Posts Tagged ‘Kodansha’
When I think of April, I think of spring.
When I imagine spring1, I think of sakura trees.
And when I think of sakura trees, I dream of walking under rows of sakura trees, while a blossom gently falls on my forehead.
And then I die in Rainbow Bridge. Or fall off Tokyo Tower.
And that’s when I think of nothing but CLAMP.
I think it’s proper to assume that we’ve all had our sakura dreams thanks to CLAMP.
- we only have summer, rains, and cold drafts in Manila [↩]
I have all of these awesome feelings when this week started and the most awesome of announcements was Historie winning the Osamu Tezuka Cultural Prize for 2012!
Historie’s the story of Eumenes and his adventures with Alexander the Great’s Macedonian army. If you love your Greek history, this is a title that you shouldn’t miss! According to the screening committee, the title has brought excitement as it drew closer to historical events. At the same time, some members were also impressed with the strength that came out of young men at that time! While I find their comments to be a natural impression on a great historical story, I believe that Eumenes’ strength lies in its ability to capture the energy and the landscape of that time.
That said, I really haven’t caught up with this title since I last reviewed it (it was running slow in Afternoon for a while) but I’m assuming that based on the cover of the 7th volume, Alexander’s a lot older and has probably chased Darius away!1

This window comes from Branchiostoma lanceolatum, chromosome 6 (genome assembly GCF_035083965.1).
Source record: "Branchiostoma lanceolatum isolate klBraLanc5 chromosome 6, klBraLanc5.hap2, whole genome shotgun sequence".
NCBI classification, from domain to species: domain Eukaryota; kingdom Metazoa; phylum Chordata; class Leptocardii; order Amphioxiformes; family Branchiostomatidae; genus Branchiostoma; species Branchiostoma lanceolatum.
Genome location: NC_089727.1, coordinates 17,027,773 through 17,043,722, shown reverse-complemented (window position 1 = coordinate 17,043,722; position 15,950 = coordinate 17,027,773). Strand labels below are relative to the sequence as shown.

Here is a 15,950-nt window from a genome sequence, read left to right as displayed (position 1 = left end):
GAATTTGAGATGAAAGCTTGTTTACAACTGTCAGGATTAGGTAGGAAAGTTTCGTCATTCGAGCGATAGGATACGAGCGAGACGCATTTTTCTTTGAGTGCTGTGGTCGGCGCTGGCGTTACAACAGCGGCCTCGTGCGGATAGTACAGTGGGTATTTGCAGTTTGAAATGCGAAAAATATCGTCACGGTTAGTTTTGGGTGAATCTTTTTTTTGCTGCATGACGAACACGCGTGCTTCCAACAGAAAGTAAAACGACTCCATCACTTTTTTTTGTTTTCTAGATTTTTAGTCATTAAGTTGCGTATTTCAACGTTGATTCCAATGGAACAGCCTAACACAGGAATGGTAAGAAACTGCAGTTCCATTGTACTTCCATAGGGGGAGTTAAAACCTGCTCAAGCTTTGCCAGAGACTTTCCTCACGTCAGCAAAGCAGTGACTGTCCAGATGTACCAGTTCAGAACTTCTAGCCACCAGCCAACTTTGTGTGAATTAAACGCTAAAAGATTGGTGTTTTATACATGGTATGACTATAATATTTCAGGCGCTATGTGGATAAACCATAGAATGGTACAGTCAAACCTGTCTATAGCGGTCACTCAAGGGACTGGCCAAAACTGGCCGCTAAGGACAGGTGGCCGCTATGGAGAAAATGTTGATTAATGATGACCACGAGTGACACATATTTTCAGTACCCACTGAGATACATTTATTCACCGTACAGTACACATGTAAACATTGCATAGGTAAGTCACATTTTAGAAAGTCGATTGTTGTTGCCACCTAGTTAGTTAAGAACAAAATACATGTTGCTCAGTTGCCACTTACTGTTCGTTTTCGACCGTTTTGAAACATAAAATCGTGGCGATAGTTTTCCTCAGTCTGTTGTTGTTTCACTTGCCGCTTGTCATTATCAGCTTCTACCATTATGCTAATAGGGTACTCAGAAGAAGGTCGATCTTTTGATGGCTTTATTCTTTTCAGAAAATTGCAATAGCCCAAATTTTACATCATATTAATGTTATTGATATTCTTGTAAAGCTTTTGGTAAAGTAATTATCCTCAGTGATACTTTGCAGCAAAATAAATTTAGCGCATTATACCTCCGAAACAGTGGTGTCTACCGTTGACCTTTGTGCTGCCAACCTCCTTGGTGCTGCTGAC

I’m still quite surprised that this title has not been picked up. I’m actually just as surprised that the manly history boom hasn’t exactly started yet in English translated manga. Thermae Romae’s licensing was quite a bold move, but we have yet to see sweeping epic manly tales of vikings and Macedonians in our bookstores. Hopefully, we’ll see them soon but for now we can at least enjoy some bit of history through titles like Vagabond and Emma. And maybe Afterschool Charisma.
Other winners were Itoh Yu’s Shut Hell for the New Artist Prize and Roswell Hosoki’s Sake no Hoso Michi for the Short Work Prize. At the same, in recognition of their efforts in giving children free copies of Shounen Jump during the time of the earthquake, Shiokawa Bookstore from Sendai was also given a Special award with the grand prize of 1,00,000 yen.
Source: Comic Natalie
Just where did January and February go?!
I promised myself in my last spotlight that I will make a point in writing 12 spotlights for this year, but here I am in March writing my first spotlight! Que horror!